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EU watchdog investigates border patrol in Greece boat disaster

BRUSSELS: The EU’s watchdog announced a probe into the bloc’s border enforcement agency Frontex on Wednesday, following the sinking of a boat carrying migrants off the coast of Greece last month, which killed hundreds.

According to ombudsman Emily O’Reilly, the investigation is “aimed at clarifying Frontex’s role in search and rescue operations in the Mediterranean Sea following the drowning of hundreds of people off the coast of Greece on 14 June.”

O’Reilly initiated the independent investigation by the European Union inspector into potential examples of improper management by EU bodies.

It adds to the two investigations Greece claims it has launched: a criminal probe into alleged smugglers blamed for the tragedy, and a civil investigation into the acts of the coastguard.

The overcrowded fishing ship that sank was transporting up to 750 passengers apprehended in Libya who were attempting to cross the Mediterranean to join Europe illegally.

According to Greek data conveyed to the European Parliament in early July by EU commissioner Ylva Johansson, perhaps 100 of them were saved, but it is estimated that 600 drowned.

O’Reilly mentioned, “at least 500 people dying.”

During that hearing, EU parliamentarians expressed doubts that the Greek investigations into the sinking would be thorough. They demanded an impartial and open investigation.

Athens has already dismissed survivors’ claims that the Greek coastguard hooked a rope to the drifting vessel and then turned off the engine, causing it to capsize.

O’Reilly stated that her office’s probe would be conducted in collaboration with the Greek Ombudsman’s office.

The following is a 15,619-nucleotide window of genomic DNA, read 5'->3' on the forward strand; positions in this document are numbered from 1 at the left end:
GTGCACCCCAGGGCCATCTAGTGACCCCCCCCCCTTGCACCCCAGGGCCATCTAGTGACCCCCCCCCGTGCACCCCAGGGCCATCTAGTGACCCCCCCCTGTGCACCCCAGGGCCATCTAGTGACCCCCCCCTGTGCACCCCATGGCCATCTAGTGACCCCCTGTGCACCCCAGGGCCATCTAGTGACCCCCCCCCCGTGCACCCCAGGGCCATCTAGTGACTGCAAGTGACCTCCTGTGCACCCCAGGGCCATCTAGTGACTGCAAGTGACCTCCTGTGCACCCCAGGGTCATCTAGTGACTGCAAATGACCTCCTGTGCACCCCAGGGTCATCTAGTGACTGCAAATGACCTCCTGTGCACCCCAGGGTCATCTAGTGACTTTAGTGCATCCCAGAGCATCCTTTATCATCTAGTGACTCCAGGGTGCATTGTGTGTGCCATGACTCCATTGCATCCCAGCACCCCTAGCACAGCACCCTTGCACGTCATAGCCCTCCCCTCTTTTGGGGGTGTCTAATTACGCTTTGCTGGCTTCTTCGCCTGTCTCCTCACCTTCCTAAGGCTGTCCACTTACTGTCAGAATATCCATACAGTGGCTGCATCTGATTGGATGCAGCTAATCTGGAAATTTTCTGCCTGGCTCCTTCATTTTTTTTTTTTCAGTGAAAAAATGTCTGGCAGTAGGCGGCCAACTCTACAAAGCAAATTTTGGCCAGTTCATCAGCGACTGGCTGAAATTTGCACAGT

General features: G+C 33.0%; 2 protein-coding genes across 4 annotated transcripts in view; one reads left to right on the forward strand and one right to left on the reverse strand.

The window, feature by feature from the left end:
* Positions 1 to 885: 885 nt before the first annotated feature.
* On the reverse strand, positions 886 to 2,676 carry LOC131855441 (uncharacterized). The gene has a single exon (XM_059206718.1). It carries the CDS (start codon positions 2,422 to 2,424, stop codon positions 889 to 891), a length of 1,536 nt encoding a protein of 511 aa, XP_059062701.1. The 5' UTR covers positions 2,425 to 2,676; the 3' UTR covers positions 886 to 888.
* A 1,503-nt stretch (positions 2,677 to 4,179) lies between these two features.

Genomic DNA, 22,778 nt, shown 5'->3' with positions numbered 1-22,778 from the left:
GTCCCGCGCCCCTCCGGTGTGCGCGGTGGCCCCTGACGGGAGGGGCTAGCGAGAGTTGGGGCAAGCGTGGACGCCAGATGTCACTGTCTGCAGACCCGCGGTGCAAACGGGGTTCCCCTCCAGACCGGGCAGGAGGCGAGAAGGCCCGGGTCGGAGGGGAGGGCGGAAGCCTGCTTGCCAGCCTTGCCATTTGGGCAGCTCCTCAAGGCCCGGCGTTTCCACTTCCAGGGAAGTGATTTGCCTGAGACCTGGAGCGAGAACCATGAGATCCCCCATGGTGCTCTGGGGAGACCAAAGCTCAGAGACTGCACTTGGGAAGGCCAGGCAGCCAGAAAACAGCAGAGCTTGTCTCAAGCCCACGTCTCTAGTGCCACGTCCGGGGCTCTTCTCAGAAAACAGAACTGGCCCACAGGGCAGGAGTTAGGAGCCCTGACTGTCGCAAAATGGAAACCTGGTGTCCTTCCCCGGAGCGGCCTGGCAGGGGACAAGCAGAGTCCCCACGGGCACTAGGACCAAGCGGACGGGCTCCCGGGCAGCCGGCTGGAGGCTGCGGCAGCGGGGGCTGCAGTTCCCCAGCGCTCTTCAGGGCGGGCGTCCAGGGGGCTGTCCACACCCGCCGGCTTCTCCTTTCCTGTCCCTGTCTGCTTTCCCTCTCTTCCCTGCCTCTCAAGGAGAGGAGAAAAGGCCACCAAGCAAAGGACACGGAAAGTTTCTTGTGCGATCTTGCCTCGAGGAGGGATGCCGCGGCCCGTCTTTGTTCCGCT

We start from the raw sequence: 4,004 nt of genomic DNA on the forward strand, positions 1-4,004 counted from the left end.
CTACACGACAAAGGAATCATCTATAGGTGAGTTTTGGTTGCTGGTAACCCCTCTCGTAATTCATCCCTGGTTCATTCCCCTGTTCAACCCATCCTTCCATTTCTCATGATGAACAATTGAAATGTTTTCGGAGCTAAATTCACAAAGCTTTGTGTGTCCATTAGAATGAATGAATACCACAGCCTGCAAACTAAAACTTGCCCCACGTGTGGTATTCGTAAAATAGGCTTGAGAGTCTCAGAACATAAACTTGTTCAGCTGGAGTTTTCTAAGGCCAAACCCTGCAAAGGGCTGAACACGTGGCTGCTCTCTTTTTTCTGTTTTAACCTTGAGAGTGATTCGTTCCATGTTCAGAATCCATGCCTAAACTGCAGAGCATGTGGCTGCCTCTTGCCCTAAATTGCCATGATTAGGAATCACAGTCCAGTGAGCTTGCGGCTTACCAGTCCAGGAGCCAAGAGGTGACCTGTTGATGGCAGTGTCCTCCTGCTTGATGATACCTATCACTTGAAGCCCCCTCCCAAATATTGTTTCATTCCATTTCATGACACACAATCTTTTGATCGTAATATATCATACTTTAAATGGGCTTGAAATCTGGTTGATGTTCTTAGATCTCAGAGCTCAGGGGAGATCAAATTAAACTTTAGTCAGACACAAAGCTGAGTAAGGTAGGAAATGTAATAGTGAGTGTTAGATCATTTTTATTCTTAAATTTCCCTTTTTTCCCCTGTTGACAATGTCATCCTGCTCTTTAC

It will ask for a “wide range” of Frontex records linked to the sinking, including an internal Serious Incident Report and documents related to prior occurrences in the Mediterranean.

Cameras on board ships

One issue will be the rules governing the use of cameras on boats during cooperative operations.

This could reveal why high-tech cameras on a Greek coastguard warship near the migrant boat were turned off at the moment of its demise.

The investigation would also look into how Frontex and national authorities in EU member states share search and rescue information, as well as the role that ships owned by charities play in rescue efforts.

In the same European Parliament session as Johansson on July 6, Frontex chief Hans Leijtens stated that “we offered to help, but there was no response from Greek authorities” on the night of the disaster.

“A tragedy of this magnitude requires all those involved to reflect on their responsibilities and to make it clear to the public who is accountable for these deaths,” O’Reilly said.

She stated that her office’s investigation will “try to piece together the events that led to the boat capsizing.”

The probe will also look into how the EU upholds its commitments to fundamental rights when it comes to migration, “without losing sight of the human suffering that drives people to seek a better life beyond their home countries,” she said.

O’Reilly stated that she intended to conduct other investigations into the EU’s migration and border policy, including one investigating a pact made with Tunisia to reduce migrant departures from its ports.

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